Multicultural Counseling in a Divided and Traumatized Society: The Meaning of Childhood and Adolescence in South Africa

Multicultural Counseling in a Divided and Traumatized Society: The Meaning of Childhood and Adolescence in South Africa

Multicultural Counseling in a Divided and Traumatized Society: The Meaning of Childhood and Adolescence in South Africa

Multicultural Counseling in a Divided and Traumatized Society: The Meaning of Childhood and Adolescence in South Africa

Synopsis

This book is developed from the framework of locating childhood and adolescence within the wider context of South African society. The merging world-view and identity of South African children are described. A portion of the book describes the psychological traumas associated with political unrest and a society undergoing major transition, paying particular attention to three major traumas: child abuse and neglect, children who have been the victims of an unjust and inequitable educational system, and children caught in the "war" of political violence. The book addresses issues within the South African context by recognizing the effects of the wider social, economic, and political setting. By promoting a better understanding of diverse cultures, a mechanism is in place for bringing about reconciliation in a divided society.

Excerpt

South Africa has much to teach us in other countries about our own apartheid and our very limited success in dealing with it. As each country and culture becomes aware of the power of multicultural awareness as a bottom-up, consumer-driven revolution of modern society, it becomes important for them to learn from the others about what works and what does not work. South Africa has provided a laboratory of both the problems and the opportunities in multicultural awareness. This book seeks to guide the counselor through each learning experience toward increased multicultural awareness, not only about South Africa but, by extrapolation, about other countries and cultures as well.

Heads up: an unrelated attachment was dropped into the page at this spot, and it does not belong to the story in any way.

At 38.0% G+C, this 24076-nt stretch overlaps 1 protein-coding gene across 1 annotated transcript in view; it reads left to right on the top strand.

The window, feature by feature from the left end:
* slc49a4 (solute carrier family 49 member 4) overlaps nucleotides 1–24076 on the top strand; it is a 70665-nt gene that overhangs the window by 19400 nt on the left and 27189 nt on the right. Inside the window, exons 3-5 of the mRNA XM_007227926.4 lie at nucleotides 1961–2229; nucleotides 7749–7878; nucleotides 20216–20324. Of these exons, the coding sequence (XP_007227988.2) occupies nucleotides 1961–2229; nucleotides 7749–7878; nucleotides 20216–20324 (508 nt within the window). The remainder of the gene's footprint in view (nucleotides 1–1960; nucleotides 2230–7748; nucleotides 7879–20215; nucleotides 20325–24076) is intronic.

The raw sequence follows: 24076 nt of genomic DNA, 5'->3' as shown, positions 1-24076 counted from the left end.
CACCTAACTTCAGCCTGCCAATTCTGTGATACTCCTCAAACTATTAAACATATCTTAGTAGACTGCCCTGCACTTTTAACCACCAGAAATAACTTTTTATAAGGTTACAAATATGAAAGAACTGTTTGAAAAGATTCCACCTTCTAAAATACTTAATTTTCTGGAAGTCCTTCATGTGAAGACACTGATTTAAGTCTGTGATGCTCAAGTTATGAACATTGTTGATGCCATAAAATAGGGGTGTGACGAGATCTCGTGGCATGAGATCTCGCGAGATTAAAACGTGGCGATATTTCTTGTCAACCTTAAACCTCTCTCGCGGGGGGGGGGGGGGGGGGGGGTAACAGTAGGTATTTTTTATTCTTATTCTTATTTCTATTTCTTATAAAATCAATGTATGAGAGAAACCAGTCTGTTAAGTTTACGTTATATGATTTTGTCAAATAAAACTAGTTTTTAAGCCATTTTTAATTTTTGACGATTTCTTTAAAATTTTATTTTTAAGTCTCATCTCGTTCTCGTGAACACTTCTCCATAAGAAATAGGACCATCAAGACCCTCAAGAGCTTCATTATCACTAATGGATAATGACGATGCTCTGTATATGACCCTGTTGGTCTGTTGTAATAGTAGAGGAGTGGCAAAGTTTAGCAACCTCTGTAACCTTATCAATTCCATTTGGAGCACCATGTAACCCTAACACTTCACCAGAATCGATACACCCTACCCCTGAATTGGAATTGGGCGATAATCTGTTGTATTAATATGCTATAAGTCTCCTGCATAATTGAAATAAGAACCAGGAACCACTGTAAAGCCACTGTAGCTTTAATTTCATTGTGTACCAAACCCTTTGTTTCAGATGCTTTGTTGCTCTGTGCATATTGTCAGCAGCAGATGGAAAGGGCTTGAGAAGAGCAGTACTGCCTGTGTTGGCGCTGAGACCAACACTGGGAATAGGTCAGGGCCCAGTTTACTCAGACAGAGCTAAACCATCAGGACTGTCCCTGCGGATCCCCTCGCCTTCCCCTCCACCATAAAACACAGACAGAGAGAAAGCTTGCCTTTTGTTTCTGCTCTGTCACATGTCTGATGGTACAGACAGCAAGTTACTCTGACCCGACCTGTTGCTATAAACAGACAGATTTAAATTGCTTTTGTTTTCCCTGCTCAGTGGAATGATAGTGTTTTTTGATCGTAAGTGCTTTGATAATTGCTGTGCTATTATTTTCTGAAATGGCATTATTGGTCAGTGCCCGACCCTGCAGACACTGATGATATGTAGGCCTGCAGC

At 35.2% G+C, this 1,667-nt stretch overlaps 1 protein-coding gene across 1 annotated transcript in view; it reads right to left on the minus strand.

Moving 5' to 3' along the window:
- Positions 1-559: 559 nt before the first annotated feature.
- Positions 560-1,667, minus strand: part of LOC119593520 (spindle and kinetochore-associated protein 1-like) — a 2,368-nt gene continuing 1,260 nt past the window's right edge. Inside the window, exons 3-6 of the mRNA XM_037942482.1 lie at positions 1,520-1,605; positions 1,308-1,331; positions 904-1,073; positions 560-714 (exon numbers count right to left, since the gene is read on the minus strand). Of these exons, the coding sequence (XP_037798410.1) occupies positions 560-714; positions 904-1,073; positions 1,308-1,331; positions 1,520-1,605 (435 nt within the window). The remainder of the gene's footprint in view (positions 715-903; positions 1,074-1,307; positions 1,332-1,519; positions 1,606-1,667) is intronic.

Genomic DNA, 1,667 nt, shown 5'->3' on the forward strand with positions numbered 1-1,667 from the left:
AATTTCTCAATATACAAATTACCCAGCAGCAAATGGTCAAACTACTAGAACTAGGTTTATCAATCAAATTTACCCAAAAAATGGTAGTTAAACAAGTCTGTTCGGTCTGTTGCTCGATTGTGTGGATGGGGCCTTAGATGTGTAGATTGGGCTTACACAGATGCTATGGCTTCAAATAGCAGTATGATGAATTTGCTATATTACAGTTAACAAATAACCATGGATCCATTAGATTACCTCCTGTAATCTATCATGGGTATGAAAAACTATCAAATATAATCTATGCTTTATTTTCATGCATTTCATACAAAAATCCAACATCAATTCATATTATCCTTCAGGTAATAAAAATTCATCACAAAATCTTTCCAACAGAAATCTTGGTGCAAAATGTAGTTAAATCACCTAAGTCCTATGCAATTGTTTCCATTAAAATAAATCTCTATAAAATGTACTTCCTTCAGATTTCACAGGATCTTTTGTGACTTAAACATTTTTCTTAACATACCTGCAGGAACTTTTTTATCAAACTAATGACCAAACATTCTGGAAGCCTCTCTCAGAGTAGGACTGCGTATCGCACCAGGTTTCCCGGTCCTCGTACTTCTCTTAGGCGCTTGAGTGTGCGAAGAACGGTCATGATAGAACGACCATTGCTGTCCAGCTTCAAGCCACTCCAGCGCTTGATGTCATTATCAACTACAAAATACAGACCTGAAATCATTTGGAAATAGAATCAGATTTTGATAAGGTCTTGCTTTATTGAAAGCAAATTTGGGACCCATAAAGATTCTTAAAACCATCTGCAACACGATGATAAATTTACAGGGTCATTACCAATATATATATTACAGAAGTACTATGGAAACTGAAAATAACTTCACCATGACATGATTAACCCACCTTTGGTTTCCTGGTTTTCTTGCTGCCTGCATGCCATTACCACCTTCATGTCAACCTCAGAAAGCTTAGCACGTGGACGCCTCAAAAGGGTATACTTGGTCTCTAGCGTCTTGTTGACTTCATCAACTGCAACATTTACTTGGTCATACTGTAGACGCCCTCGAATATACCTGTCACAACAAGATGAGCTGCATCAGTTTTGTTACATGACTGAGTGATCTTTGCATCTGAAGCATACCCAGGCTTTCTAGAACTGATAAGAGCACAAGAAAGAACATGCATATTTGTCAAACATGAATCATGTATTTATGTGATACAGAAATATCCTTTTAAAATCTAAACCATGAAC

Culture provides the foundation of identity, and therefore, the basis of all communication. Each behavior is displayed in a cultural context of learned values, expectations and perceptions of reality. Multicultural awareness, therefore, is the process of learning about the culturally learned assumptions that control behavior and the perception of reality. Each person’s decisions are based on those culturally learned perceptions. Multicultural awareness is not merely learning about exotic societies in far away places, but also about the sources of assumptions and the contrasting assumptions of culturally different others.

South Africa provides an ideal example by which to examine the effect of those learned assumptions on multicultural awareness, because the different culturally learned assumptions were especially well-defined throughout society by explicit and precise rules. South Africa also provides a multicultural laboratory by which to examine the effect of explicit cultural differences so that we can learn more about implicit cultural differences in our own cultures.

Hickson and Kriegler do a masterful job of testing what we know—or think . . .

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